It seems like it should be simple: no matter how far you’re moving, everything is pretty much the same right? Pack stuff in the truck and send it off! But it’s not quite that straightforward, and there are a few things you should know. So what’s the difference between moving long-distance and moving locally? From costs to logistics, we’re here to explain it all.
First, let’s get clear on our terminology. Most companies call a move of 50 miles or less a “local move”, while anything over 50 miles is a long distance. If that doesn’t mean crossing state borders, your move is an “intrastate” move. If you are headed to the next state or farther? Your move is “interstate”.
The timeframe of moving local vs. long distance
A local move can often be done in a day or less with a team of professional movers. They will pack, load, and unload everything in time for you to get a decent night’s sleep! A long-distance move, on the other hand, can take days or longer. Here’s why.
When you decide how you want to ship your belongings long distances, you have a few options. Using a standard shipping arrangement, your belongings could take a number of weeks to arrive at your new home. You’ll need to be flexible to receive your delivery within a window of time, usually somewhere between 6-10 days. This is because your belongings will be consolidated on a truck with multiple other shipments.
Alternatively, some companies like FlatRate offer Express Routes. The difference? Moving trucks travel a route between two major destinations regularly and directly. That means you won’t have to wait until a consolidated shipment is ready, and can receive your items from the truck via shuttle in 6-10 days.
Packing for moving local vs. long distance
Any time a team of professional movers loads your belongings onto a truck, they will ensure that adequate padding and packing are used. But if your items will be spending days on a truck and traveling long distances, the preparations will be different. There are a couple of things you’ll need to keep in mind:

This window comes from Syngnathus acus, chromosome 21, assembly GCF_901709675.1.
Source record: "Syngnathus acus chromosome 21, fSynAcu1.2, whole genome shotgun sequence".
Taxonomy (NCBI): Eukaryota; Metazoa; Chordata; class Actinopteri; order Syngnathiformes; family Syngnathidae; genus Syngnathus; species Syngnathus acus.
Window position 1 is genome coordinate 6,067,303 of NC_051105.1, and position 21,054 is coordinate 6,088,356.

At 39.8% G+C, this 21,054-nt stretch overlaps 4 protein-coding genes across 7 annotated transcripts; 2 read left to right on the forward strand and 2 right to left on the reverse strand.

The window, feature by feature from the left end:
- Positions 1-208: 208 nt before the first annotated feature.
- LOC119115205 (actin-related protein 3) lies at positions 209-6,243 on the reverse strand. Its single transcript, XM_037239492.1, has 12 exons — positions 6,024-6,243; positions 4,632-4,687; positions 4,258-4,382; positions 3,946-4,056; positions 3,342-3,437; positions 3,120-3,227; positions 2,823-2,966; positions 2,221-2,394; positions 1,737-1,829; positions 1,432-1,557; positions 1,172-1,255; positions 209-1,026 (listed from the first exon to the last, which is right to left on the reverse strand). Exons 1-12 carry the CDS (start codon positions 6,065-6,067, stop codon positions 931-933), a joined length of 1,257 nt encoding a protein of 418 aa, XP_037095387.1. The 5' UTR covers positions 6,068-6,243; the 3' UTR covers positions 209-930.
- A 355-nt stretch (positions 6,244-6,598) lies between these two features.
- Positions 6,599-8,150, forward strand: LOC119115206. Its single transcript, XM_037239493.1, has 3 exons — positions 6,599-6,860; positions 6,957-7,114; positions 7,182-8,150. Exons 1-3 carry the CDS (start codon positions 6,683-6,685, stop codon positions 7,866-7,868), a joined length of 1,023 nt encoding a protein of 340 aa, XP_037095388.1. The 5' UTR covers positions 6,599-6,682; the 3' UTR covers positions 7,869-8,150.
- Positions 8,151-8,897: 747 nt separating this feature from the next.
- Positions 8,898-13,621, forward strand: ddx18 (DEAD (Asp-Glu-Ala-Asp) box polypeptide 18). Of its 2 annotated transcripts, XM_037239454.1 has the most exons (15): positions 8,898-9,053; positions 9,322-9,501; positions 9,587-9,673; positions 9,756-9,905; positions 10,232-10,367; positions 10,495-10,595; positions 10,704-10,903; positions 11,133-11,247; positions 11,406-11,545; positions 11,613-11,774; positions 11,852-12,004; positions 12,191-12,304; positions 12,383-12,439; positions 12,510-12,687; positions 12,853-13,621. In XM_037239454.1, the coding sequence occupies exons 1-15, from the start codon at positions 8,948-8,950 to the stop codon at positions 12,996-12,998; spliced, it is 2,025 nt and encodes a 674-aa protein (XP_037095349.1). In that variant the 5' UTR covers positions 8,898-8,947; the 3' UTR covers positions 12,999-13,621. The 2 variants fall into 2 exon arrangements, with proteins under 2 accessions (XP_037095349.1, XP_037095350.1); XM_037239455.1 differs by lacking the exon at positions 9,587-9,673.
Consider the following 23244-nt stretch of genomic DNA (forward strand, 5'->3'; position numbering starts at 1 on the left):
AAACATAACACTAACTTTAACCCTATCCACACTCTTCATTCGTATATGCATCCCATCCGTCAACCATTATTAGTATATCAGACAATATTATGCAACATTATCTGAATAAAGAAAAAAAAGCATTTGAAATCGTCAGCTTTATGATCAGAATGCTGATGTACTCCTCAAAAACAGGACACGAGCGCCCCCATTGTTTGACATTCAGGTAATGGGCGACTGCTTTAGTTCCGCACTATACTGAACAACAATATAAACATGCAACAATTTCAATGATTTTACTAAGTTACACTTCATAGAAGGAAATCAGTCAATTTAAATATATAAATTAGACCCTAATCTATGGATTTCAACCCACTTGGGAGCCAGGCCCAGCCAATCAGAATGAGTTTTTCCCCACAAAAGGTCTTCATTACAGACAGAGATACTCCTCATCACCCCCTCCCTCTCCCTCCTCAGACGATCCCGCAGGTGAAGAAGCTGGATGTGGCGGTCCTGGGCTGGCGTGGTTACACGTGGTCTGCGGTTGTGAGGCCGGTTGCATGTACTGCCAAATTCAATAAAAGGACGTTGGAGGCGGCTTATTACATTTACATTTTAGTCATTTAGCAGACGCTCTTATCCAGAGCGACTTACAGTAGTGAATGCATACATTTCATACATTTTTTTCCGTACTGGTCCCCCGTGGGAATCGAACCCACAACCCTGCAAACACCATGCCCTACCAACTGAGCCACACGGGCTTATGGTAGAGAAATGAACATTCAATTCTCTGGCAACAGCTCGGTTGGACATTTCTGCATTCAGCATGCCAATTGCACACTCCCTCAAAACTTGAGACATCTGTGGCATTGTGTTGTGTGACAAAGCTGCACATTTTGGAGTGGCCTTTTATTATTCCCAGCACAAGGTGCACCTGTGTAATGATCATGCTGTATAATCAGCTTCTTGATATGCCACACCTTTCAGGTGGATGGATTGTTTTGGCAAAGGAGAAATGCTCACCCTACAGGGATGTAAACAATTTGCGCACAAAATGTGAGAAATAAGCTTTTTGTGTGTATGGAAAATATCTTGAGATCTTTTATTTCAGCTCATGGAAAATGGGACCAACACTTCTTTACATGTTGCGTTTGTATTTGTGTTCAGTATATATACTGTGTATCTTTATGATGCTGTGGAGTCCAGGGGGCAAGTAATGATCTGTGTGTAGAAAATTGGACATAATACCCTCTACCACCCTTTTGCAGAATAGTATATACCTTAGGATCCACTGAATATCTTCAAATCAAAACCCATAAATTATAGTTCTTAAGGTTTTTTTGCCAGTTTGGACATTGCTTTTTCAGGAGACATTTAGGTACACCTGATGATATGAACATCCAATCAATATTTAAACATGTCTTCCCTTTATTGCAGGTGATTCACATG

- Weather and temperature changes can have a significant impact on electronics, artwork, and furniture. If you are moving long-distance, you’ll need to determine whether a climate-controlled truck is necessary to protect your belongings. When moving locally, the effects of time spent in the truck in heat or cold are less significant.
- General wear and tear on boxes and furniture increases with every day spent on the truck. That means packing your belongings for the long haul will require extra padding, reinforcement, and attention to detail. That could mean your packing team takes longer than they might for a local move, but it’s worth it!
How local vs. long-distance movers calculate costs
In many cases, local movers will calculate the cost of your move based on an hourly rate. After all, the move will take less than one day, so this ensures they get paid for their time and effort. This means the actual cost of the move could differ from the estimate if there are any complications or unexpected delays.
Long-distance movers, on the other hand, often estimate the cost of your move based on either the weight of your shipment or how many cubic feet it occupies. This may or may not be a more accurate measure, depending on how thoroughly the movers assess your belongings.
Alternatively, some moving companies offer guaranteed quotes for both local and long-distance moves. This type of estimate is not based on hourly labor but on a flat rate, and it is unlikely to change barring a significant difference in your freight or logistics on moving day. When possible? Go with this kind of quote! This keeps you protected from hidden charges or sudden changes in moving fees.
Moving Insurance requirements
Any movers that provide interstate moving services are required by federal law to offer two types of insurance:
- Released value insurance, which values your belongings at 60 cents per pound. This is usually the “basic” option.
- Full value protection, which covers the value of your belongings in the case that they are damaged. This is typically an upgrade.
Local movers, however, are not required to provide this type of coverage. Some might, but many will not. In either case, you’ll need to assess your comfort level of risk and purchase an appropriate level of insurance to cover your belongings in the event of damage. Not all moving companies offer further options, so you may need to speak to your homeowners or other insurance companies to determine your options through a third party.
When it comes to long-distance moving, there are far more logistics to consider than a simple local move. There are DOT licenses, and regulations about transporting across state lines, there are likely multiple drivers and stopovers, and there is the task of coordinating multiple shipments on one truck. So when you’re choosing your mover, go for the company with experience! Experience creates expertise, and you want your professional movers to be the experts in their field.